Thursday, 27 February 2014

Wind? What wind? Oh, that wind…

A week in advance of the trip, the forecast for the last Wash weekend was looking poor so it was no surprise to get an email from Jacquie on Friday morning telling us not to hurry to Norfolk as we would not be going out to set nets that evening. After an horrendously wet and windy drive, I joined the other hardy souls that had laughed in the face of the elements for a delicious Thai pumpkin soup and a relaxing evening.

Instead of trying to catch in 60mph+ winds on Saturday morning, we all headed to different beaches to do some colour ring re-sighting. I went to Snettisham Pits, interested to see how it was recovering from the December storms. The sight was a sad one, with three of the four hides destroyed and obvious devastation around the reserve. The winds were the strongest I think I have ever encountered and it was a real effort to walk down to the wader watch point. We soon retreated to the only hide still standing and tried to keep our scopes still enough to see some flags. Well, we did see flags but unfortunately, the birds were too far away to read them. It was fun watching the birds having as much trouble standing still as we were! The walk back to the car park was more of a trot at times as the wind pushed us along.

The afternoon was spent doing jobs around the house and doing some ‘gardening’ along the access route to Snettisham. That evening, the wind seemed to have dropped a little and we were finally able to think about doing some ringing. We set three large mesh nets on the beach at Heacham South with the hope of catching the oystercatchers and barwits that had been on the beach during the recent recces.

At 05:30am on Sunday we headed back to Heacham, settled in at base camp, listened to the sound of oystercatchers on the beach, watched the sunrise and the pink-footed geese flying around the fields behind the beach and crossed our fingers. The recent stormy weather affected the tide and caused it to make considerably, meaning it was too high up the beach before it was light enough to catch safely. Phil took the decision to wait for the falling tide but unfortunately the birds were jumpy and spooked out of the catching area. Despite valiant efforts to twinkle the other birds on the beach, it wasn’t to be and we were soon collecting in the unfired kit.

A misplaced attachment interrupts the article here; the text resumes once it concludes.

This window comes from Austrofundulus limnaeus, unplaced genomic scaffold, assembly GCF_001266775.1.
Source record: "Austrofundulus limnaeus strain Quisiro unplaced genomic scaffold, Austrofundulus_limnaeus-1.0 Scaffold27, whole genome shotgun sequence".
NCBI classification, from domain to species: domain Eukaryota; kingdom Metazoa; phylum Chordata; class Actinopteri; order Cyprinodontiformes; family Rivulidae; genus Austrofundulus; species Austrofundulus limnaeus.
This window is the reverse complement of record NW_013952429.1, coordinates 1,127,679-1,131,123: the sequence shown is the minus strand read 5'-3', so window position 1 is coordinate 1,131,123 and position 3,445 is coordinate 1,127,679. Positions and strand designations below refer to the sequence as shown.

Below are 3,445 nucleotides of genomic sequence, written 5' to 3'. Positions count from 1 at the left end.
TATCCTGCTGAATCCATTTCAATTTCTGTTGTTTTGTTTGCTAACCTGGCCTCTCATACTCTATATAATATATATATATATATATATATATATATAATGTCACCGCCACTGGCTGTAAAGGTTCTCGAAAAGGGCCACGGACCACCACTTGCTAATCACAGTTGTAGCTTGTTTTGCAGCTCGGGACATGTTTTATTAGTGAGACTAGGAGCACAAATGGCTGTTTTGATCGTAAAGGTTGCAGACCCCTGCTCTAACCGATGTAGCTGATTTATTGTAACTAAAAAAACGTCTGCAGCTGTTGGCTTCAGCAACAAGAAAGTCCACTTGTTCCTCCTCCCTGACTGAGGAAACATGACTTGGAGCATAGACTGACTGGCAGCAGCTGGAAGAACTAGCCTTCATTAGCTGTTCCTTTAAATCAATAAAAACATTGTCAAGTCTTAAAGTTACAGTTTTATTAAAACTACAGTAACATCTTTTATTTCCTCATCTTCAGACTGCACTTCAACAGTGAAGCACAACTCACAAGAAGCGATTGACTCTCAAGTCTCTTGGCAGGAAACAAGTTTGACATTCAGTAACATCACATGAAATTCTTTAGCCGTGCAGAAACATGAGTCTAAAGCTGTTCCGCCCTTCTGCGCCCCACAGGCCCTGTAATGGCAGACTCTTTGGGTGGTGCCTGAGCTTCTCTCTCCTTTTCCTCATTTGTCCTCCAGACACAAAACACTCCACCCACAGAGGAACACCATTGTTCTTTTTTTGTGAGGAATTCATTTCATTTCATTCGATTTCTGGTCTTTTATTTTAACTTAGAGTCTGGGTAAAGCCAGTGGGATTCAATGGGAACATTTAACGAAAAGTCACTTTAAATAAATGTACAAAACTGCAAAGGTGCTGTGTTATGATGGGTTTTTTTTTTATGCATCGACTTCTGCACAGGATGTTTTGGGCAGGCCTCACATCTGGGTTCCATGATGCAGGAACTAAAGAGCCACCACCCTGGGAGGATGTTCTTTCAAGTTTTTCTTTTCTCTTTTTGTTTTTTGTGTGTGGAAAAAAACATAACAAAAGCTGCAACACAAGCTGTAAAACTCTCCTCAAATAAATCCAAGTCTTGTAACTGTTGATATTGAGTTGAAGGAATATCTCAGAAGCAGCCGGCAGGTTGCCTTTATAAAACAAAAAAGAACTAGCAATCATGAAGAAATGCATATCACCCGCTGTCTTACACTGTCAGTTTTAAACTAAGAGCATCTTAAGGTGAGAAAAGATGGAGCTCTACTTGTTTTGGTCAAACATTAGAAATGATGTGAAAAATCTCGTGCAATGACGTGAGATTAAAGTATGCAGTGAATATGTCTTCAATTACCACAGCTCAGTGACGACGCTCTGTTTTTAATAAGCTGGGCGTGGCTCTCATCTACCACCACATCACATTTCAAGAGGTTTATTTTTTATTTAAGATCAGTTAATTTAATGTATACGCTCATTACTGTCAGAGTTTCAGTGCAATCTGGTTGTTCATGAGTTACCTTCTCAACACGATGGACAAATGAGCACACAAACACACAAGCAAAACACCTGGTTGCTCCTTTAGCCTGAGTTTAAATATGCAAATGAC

As it was such a beautiful morning, we decided to go colour ring re-sighting at Heacham North beach and were rewarded with a very high proportion of ringed birds. As I didn’t have a scope with me, I took full advantage of the gorgeous light to take a few photographs (okay, so I sat on the beach for an hour taking pic after pic after pic) including a few of ringed and colour ringed birds. The best shots can be seen on my photography website In Nature's Image

Colour ringed turnstone

One ringed knot in there
On Sunday evening a few members of the Group stayed on to try mist netting at Gedney. They were rewarded with six birds so the weekend wasn’t a complete blank on the bird front. Let’s hope the weather is a little more kind to us in March!